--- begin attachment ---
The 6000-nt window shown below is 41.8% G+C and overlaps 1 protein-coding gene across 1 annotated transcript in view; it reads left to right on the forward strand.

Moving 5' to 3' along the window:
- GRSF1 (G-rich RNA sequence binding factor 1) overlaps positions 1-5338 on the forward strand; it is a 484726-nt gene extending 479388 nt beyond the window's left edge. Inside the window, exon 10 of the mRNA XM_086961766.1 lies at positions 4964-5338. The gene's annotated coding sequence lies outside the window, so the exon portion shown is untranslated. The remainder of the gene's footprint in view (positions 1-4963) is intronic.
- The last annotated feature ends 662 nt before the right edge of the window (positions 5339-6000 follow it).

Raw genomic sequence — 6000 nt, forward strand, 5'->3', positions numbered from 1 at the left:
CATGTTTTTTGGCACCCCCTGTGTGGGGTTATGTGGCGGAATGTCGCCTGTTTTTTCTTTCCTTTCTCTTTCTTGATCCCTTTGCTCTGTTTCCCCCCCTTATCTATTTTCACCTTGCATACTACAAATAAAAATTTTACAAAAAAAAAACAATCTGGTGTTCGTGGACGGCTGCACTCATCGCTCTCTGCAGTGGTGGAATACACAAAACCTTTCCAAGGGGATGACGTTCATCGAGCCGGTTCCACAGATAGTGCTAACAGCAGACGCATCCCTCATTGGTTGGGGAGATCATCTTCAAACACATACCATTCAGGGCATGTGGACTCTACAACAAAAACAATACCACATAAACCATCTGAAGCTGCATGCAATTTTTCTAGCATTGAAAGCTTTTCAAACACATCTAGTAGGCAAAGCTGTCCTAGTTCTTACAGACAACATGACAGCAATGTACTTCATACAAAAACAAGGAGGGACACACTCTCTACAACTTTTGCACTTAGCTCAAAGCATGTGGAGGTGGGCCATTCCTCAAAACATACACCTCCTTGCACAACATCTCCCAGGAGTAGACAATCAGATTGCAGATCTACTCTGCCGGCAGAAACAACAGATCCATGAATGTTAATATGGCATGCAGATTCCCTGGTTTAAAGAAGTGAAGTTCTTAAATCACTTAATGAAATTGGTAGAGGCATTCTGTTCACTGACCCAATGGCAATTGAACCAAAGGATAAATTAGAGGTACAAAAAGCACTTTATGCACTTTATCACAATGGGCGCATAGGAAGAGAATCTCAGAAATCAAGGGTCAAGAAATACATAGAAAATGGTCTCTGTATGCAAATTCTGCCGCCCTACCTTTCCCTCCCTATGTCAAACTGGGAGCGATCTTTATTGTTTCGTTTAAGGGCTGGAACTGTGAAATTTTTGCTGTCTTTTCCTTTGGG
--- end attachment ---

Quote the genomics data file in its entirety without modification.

The 6000-nt window shown below is 41.8% G+C and overlaps 1 protein-coding gene across 1 annotated transcript in view; it reads left to right on the forward strand.

Moving 5' to 3' along the window:
- GRSF1 (G-rich RNA sequence binding factor 1) overlaps positions 1-5338 on the forward strand; it is a 484726-nt gene extending 479388 nt beyond the window's left edge. Inside the window, exon 10 of the mRNA XM_086961766.1 lies at positions 4964-5338. The gene's annotated coding sequence lies outside the window, so the exon portion shown is untranslated. The remainder of the gene's footprint in view (positions 1-4963) is intronic.
- The last annotated feature ends 662 nt before the right edge of the window (positions 5339-6000 follow it).

Raw genomic sequence — 6000 nt, forward strand, 5'->3', positions numbered from 1 at the left:
CATGTTTTTTGGCACCCCCTGTGTGGGGTTATGTGGCGGAATGTCGCCTGTTTTTTCTTTCCTTTCTCTTTCTTGATCCCTTTGCTCTGTTTCCCCCCCTTATCTATTTTCACCTTGCATACTACAAATAAAAATTTTACAAAAAAAAAACAATCTGGTGTTCGTGGACGGCTGCACTCATCGCTCTCTGCAGTGGTGGAATACACAAAACCTTTCCAAGGGGATGACGTTCATCGAGCCGGTTCCACAGATAGTGCTAACAGCAGACGCATCCCTCATTGGTTGGGGAGATCATCTTCAAACACATACCATTCAGGGCATGTGGACTCTACAACAAAAACAATACCACATAAACCATCTGAAGCTGCATGCAATTTTTCTAGCATTGAAAGCTTTTCAAACACATCTAGTAGGCAAAGCTGTCCTAGTTCTTACAGACAACATGACAGCAATGTACTTCATACAAAAACAAGGAGGGACACACTCTCTACAACTTTTGCACTTAGCTCAAAGCATGTGGAGGTGGGCCATTCCTCAAAACATACACCTCCTTGCACAACATCTCCCAGGAGTAGACAATCAGATTGCAGATCTACTCTGCCGGCAGAAACAACAGATCCATGAATGTTAATATGGCATGCAGATTCCCTGGTTTAAAGAAGTGAAGTTCTTAAATCACTTAATGAAATTGGTAGAGGCATTCTGTTCACTGACCCAATGGCAATTGAACCAAAGGATAAATTAGAGGTACAAAAAGCACTTTATGCACTTTATCACAATGGGCGCATAGGAAGAGAATCTCAGAAATCAAGGGTCAAGAAATACATAGAAAATGGTCTCTGTATGCAAATTCTGCCGCCCTACCTTTCCCTCCCTATGTCAAACTGGGAGCGATCTTTATTGTTTCGTTTAAGGGCTGGAACTGTGAAATTTTTGCTGTCTTTTCCTTTGGG